There is a human cost of delay, less dramatic than deportations but no less destructive to immigrant communities: lack of access to affordable health care, both for unauthorized immigrants and for some who are in this country legally.
If Texas politicians truly want to create support among Latino/as, they should stop making it more difficult for Latinas to get the reproductive health care they’re demanding and desperately need.
Your story, of your family struggling to make ends meet, and of the lack of education about sexual and reproductive health, is all too common for young Latinas all over this country—though it’s not always a story that is spoken of out loud.
Beatriz’s struggle to protect her health, live with human dignity, and find justice in a dark time—that struggle is one we cannot forget. The sad reality is, it is also a struggle that is all too common for women across the globe.
As colleagues and legislators, we have been discussing the current status and future of reproductive health care in Texas. Recent political discourse has prompted us to reignite a community conversation in hopes of raising some awareness about the intersections of race, class, and gender when it comes to health care.
In the whirlwind of policy debates and activist conferences, it is easy to gloss over the victories we’ve accomplished together this past year. As I look forward to my next year, I’m glad to have such powerful hermanas beside me because we still have much work to tackle.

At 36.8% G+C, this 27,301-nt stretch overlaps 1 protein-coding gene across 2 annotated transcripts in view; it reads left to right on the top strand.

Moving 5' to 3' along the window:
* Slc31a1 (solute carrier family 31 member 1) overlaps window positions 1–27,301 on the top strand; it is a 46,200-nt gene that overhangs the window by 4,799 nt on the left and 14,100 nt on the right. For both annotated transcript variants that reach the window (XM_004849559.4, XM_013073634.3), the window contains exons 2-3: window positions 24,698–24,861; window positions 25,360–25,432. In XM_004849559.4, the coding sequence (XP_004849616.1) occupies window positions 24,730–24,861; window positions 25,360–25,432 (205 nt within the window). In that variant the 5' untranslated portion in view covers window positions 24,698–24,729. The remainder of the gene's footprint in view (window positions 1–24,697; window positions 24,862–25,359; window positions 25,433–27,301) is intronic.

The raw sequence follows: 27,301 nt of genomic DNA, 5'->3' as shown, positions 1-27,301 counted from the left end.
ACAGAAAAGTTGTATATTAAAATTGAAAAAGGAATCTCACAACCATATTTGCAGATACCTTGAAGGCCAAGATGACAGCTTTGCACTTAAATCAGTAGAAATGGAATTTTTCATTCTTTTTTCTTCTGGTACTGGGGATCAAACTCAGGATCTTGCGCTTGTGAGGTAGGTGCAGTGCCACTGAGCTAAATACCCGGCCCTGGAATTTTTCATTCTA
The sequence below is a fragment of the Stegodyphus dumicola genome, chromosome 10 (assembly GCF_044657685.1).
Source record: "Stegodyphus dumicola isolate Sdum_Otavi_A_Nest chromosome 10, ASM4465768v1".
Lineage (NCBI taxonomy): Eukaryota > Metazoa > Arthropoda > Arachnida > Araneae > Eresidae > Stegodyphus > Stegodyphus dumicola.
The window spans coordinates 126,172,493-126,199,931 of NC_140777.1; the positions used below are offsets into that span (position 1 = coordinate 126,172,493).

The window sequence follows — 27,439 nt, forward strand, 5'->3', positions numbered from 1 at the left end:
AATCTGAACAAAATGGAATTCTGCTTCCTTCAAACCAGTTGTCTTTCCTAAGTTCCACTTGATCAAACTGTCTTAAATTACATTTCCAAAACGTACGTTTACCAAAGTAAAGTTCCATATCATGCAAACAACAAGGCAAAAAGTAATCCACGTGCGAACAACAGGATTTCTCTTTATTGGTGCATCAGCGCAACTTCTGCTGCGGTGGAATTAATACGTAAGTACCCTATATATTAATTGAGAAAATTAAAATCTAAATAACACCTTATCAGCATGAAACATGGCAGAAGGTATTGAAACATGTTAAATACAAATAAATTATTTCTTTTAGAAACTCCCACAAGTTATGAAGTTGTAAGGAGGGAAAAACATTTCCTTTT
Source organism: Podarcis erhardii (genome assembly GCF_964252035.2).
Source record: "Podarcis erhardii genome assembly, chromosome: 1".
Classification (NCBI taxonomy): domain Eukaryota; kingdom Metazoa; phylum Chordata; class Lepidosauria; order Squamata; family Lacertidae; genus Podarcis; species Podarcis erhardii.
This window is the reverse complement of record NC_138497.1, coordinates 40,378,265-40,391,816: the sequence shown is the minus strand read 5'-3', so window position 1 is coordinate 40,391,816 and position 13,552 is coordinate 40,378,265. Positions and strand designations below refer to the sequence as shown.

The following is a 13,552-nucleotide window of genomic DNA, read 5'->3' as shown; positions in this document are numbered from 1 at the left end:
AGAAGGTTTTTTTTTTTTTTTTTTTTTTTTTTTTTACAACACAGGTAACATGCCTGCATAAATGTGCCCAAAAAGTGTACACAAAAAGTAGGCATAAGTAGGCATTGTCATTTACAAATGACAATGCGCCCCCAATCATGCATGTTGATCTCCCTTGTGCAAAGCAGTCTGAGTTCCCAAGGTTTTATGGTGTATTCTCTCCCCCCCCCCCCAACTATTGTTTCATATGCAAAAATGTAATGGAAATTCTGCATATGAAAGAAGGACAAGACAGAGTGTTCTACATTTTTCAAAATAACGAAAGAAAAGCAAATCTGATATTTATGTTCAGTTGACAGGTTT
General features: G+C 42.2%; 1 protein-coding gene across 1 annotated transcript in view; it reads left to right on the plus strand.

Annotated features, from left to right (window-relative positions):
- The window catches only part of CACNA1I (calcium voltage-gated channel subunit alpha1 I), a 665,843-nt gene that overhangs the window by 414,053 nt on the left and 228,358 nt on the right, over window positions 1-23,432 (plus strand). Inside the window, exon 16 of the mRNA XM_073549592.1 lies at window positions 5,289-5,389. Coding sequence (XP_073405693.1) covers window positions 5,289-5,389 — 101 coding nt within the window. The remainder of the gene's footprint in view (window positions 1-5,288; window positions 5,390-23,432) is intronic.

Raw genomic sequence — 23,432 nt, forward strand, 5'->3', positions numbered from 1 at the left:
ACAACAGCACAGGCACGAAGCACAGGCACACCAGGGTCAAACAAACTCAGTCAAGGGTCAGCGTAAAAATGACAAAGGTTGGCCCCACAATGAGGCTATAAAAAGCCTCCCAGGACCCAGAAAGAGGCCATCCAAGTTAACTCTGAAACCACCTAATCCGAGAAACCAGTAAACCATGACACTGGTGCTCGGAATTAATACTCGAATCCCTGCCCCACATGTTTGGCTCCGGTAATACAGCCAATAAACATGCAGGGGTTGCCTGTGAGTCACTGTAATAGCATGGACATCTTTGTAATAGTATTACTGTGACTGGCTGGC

I believe in dignifying and lifting all women to be an example for others. The time I’ve spent with the women at Valley have filled my life with satisfaction.
Overall, California Latinas/os stand to gain the most with the ACA, whether currently insured or uninsured.
The Affordable Care Act is the most ground-breaking piece of legislation passed in our lifetimes to address the kinds of health disparities experienced by people of color. This law will grant access to quality health care to an estimated 32 million people who otherwise would not have been able to afford it–our sisters, our mothers, our primos, and our neighbors.